Kyu-won Choi, Columbia Law School (LLM Class of 2010), describes her opinions about the South Korean economy.
1. What are the reasons for South Korea’s rapid economic development?
South Korea had a well-organized, government development plan, a benevolent government leader (then-President Park Chung Hee), a well educated & trained labor force that has a strong work ethic, as well as a desire to increase their standard of living.
2. Is Korean economy’s “too globalized’? Does globalization make the economy vulnerable?
Viewing the issue from a global standard, the Korean economy has to go a long way to go to become ”globalized”. AT Kearny/Foreign Policy ranked Korea the 35th in its globalization index. The World Bank, the Heritage Foundation, and the Transparency Institute also placed Korea between 20th and 40th place in their similar indices.
These institutions note that Korea had too much regulation and too many interventions from the central and local governments. In additon to the regulation, there are many NGOs that oppose globalization or the opening up of domestic economy and some Koreans have anti-globalization perspectives.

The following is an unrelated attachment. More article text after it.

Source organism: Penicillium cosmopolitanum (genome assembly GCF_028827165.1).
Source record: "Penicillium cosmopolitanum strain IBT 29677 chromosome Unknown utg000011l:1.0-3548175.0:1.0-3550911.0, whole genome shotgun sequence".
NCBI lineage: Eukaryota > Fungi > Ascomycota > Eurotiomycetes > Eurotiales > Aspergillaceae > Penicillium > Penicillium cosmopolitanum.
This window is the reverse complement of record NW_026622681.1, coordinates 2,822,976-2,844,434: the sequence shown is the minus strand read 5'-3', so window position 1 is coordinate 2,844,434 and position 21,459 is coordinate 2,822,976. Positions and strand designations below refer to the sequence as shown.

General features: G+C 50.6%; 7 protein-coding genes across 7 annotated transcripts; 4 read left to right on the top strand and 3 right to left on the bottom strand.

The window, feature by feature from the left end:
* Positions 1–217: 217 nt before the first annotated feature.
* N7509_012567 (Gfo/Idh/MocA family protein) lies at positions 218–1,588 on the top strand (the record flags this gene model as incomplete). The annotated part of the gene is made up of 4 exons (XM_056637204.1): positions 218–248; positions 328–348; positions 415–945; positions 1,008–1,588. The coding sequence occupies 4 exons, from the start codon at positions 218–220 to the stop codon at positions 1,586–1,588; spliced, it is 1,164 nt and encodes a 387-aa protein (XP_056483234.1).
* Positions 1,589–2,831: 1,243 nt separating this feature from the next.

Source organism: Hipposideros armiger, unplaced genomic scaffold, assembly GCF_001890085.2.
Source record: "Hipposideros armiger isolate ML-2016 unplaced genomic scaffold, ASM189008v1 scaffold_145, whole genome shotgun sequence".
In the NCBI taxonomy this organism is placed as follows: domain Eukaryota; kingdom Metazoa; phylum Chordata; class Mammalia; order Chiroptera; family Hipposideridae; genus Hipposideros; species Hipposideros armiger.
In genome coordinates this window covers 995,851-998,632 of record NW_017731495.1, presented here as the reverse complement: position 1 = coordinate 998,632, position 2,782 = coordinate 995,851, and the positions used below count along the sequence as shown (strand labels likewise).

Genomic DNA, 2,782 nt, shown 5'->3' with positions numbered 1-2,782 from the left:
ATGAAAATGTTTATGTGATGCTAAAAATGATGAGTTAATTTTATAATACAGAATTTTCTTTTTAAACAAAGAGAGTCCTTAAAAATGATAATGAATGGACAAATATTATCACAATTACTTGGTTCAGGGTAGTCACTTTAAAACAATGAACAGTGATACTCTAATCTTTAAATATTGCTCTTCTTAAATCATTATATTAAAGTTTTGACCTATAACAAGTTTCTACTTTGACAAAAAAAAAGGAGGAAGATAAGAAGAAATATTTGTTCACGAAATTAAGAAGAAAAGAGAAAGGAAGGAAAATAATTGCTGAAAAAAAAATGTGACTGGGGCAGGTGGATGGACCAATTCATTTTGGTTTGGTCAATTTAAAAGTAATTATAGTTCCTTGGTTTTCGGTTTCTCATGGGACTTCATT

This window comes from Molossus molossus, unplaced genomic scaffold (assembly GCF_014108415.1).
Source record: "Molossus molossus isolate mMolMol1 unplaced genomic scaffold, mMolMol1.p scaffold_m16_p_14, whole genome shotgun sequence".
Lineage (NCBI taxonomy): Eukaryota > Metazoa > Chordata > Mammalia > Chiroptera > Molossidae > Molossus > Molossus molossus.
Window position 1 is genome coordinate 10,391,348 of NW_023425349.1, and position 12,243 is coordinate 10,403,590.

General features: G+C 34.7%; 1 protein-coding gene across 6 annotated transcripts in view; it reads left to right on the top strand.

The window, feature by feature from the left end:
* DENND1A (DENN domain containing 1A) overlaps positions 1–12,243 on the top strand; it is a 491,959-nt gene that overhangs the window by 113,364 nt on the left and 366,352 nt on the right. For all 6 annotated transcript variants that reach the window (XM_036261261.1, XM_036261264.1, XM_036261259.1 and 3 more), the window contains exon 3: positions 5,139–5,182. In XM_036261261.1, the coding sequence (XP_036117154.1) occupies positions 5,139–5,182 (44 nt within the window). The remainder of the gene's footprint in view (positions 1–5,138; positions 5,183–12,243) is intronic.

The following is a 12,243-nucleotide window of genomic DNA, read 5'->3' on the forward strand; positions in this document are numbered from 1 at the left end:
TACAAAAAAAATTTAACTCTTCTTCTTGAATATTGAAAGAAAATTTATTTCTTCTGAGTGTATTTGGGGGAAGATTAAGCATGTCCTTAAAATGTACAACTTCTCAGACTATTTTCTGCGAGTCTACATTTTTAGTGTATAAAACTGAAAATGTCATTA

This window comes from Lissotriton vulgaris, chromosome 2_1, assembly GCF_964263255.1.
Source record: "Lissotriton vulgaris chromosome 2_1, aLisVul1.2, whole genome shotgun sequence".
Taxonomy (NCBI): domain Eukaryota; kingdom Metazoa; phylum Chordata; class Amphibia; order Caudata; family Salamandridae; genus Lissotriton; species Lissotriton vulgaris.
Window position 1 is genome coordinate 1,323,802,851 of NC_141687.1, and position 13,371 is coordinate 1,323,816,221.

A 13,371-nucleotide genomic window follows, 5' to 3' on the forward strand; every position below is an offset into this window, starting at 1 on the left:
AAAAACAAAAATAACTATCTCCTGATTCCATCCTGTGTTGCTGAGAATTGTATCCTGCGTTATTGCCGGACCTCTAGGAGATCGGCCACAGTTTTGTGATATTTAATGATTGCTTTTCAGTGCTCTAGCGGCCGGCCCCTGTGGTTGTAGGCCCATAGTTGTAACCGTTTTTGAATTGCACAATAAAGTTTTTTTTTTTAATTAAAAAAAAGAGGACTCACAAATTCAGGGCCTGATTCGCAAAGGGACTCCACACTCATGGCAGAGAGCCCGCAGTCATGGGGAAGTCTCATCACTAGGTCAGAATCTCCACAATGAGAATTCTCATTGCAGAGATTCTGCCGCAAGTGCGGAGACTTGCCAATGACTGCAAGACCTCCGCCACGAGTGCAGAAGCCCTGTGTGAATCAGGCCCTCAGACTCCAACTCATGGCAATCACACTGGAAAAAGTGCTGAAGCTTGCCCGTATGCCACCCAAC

As you can see from many foreign exchange crises or financial crises, including Korea’s, globalization needs to have orderly and well-organized action plans and preparations. On the other hand, an approach that is too conservative or too cautious will hamper the ability of the country to institute a sound globalization process.
3. What should South Korea do to overcome the drawbacks of globalization?
Koreans, including all levels of civil servants, need a more ‘open mind,’ The country needs an orderly de-regulation process and it needs to open its markets and apply global standards.
4. What are expected benefits and challenges associated with a Free Trade Agreement between South Korea and the United States of America?
The benefits include market expansion and the ability to become more competitive, through increased competition.
5. There is a huge anti-FTA movement in South Korea. What are their main arguments?
The main arguments originate from less competitive industries, such as farming (livestock, dairy, etc), who feel that they will be hurt by the process.
Additionally, some employed in the services sector, such as in law, distribution, financing, also believe that they will get hurt a lot when American firms penetrate into Korea’s relatively closed markets. They believe that as a result of the FTA, many Koreans will lose their jobs and will be forced to have a lower standard of living; the result will be ’the rich-get-richer and the poor-get-poorer.’